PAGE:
Saturday, 8 February 2014

Transparent Pricing: Snow White Chemise




When it came to pricing the Madame Tây pieces, offering a fair and affordable price was really important to us.  So often ethically produced goods are priced so high that only a small privileged strata of society are able to access them. For us, an ethical clothing project meant not only having an ethical production process where our tailors are being paid a fair wage, but also offering a fair price for our consumers at the other end. 

I am strongly convinced that there is a  place for something like Madame Tây - we want to create the pieces that you want to buy because they are beautiful and can buy because they are affordable, but are simultaneously assured that each piece is ethically produced. And so Madame Tây has served as an experiment of sorts - because something like Madame Tây can only work in the long run if it is sustainable and it can only be sustainable if it is financially viable.  

And here lies the balance that we are trying to find - determining a selling price for our clothes which is on the one hand fair and affordable for consumers and on the other hand financially viable for Madame Tây.

Inspired by the concept of radical transparency advocated by Everlane, we decided to break-down and show you our production costs so that when you buy the Snow White Chemise you know exactly how much it cost to make and where that money went. We have questioned whether this is the right thing to do - after all would people still want to buy a shirt at $40 if they knew that the raw production cost of the shirt is less than $15? In the end, we decided to do this for two reasons. Firstly, we constantly emphasise that we are more interested in the process than the final product. Throughout the project we have been keenly aware that there are many things which we could (and should) do better - one example is using more sustainable and ethical fabrics. The whole project has been an important process of learning - and we believe that by seeking out, documenting and sharing that information - we (and maybe even others) can learn from it and improve our work in the future. Secondly the issue of transparency lies very close to me - afterall I work for an organisation called Transparency International in Vietnam. Everyday I operate on the premise that transparency is critical - because knowledge is transformative whether it be in the struggle against corruption or in building a safer clothing and garment industry.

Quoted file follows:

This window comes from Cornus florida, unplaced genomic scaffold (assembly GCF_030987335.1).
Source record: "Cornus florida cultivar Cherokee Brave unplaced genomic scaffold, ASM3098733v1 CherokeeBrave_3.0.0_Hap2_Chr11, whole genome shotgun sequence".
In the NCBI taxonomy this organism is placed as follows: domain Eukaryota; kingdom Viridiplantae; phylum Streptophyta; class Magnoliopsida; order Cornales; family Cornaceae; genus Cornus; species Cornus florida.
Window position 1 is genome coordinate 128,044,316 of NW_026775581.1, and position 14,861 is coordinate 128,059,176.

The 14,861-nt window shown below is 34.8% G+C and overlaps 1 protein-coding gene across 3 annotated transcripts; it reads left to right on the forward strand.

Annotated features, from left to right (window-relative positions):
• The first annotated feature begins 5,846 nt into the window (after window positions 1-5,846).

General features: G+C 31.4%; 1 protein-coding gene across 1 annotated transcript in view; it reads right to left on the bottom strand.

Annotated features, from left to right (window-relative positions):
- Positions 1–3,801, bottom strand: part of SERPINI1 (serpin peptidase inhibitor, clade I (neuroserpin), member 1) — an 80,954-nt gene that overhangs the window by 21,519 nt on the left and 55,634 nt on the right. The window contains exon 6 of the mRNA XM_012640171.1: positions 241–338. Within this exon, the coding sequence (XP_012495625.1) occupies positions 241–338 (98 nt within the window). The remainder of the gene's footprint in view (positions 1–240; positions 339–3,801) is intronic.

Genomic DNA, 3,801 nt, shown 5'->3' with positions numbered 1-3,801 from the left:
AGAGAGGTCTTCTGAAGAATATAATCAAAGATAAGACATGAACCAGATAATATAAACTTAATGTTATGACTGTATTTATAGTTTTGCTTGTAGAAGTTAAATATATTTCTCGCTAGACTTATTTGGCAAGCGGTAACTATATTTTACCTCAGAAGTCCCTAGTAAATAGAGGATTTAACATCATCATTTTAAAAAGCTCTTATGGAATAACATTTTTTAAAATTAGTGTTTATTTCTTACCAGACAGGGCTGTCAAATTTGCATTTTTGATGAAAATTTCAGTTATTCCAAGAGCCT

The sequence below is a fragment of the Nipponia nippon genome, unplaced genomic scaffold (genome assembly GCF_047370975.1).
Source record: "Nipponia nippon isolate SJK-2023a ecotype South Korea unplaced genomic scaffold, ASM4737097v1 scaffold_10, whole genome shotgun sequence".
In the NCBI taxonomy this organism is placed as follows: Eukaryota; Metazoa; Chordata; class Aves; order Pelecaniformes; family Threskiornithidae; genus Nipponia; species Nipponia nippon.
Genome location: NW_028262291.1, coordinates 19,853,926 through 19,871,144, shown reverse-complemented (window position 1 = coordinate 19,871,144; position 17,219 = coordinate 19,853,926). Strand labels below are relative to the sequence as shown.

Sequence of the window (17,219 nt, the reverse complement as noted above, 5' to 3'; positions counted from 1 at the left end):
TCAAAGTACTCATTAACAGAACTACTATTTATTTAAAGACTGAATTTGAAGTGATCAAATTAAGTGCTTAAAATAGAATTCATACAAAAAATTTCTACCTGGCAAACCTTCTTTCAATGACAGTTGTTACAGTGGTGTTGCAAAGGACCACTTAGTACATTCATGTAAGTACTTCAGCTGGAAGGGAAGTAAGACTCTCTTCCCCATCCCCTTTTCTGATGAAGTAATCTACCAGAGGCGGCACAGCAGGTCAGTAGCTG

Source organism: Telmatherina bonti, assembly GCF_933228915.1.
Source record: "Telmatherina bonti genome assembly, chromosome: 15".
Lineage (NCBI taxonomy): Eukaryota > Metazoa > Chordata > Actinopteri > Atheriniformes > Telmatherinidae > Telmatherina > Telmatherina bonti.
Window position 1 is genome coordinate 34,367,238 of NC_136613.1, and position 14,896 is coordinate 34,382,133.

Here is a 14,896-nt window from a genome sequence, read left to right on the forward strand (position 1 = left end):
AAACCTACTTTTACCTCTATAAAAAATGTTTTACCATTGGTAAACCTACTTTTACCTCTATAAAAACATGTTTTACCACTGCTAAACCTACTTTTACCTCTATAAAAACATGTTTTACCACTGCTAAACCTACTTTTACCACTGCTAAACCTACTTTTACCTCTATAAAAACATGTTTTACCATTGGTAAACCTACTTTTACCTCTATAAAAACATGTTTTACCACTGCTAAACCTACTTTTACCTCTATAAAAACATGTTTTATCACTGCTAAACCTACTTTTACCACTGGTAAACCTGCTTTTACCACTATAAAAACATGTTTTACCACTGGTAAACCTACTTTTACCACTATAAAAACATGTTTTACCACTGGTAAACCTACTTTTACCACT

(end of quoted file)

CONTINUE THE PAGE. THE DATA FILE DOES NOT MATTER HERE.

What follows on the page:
For the Snow White Chemise you see that there is a mark-up of 2.7 times the cost of production. What is important to keep in mind is that this is the raw production cost associated with producing this item. What the $14.75 does not include is all the time Sarah, Cara, Christina and I have poured into sampling clothes; sourcing fabrics, buttons and zips; bi-weekly visits to the tailors to oversee production and quality; testing out sizing; ironing and tagging each piece individually. And those were a lot of hours - let me tell you! It also doesn't include any of the costs of bringing the clothes to you - designing and building our website or the cost of market stall (not to mention the hours spent staffing the stall). It doesn't cover the invaluable contributions of many friends and family who volunteered  their time, bodies and skills to build and host our website (thanks Matt!), photograph our clothes (thanks Lisa), model and test sample sizing, help with make-up, provide production and financial advice, the list goes on and on. To be completely honest, if we were to factor in and cost all this time, the first production lot of Madame Tây is not financially viable - not by a long shot. But this first production lot is small - only around 175 pieces in total and as we emphasise time and time again, we have learnt so much though the process. If we were to do this again at a slightly larger scale - say double or triple the production size, now that we have found trusted tailors, a better understanding and eye for fabrics (and also leads on where to source more sustainable fabrics) and a website created, I see that Madame Tây has the potentially to become self-sustaining in the future.     



No comments:

Post a comment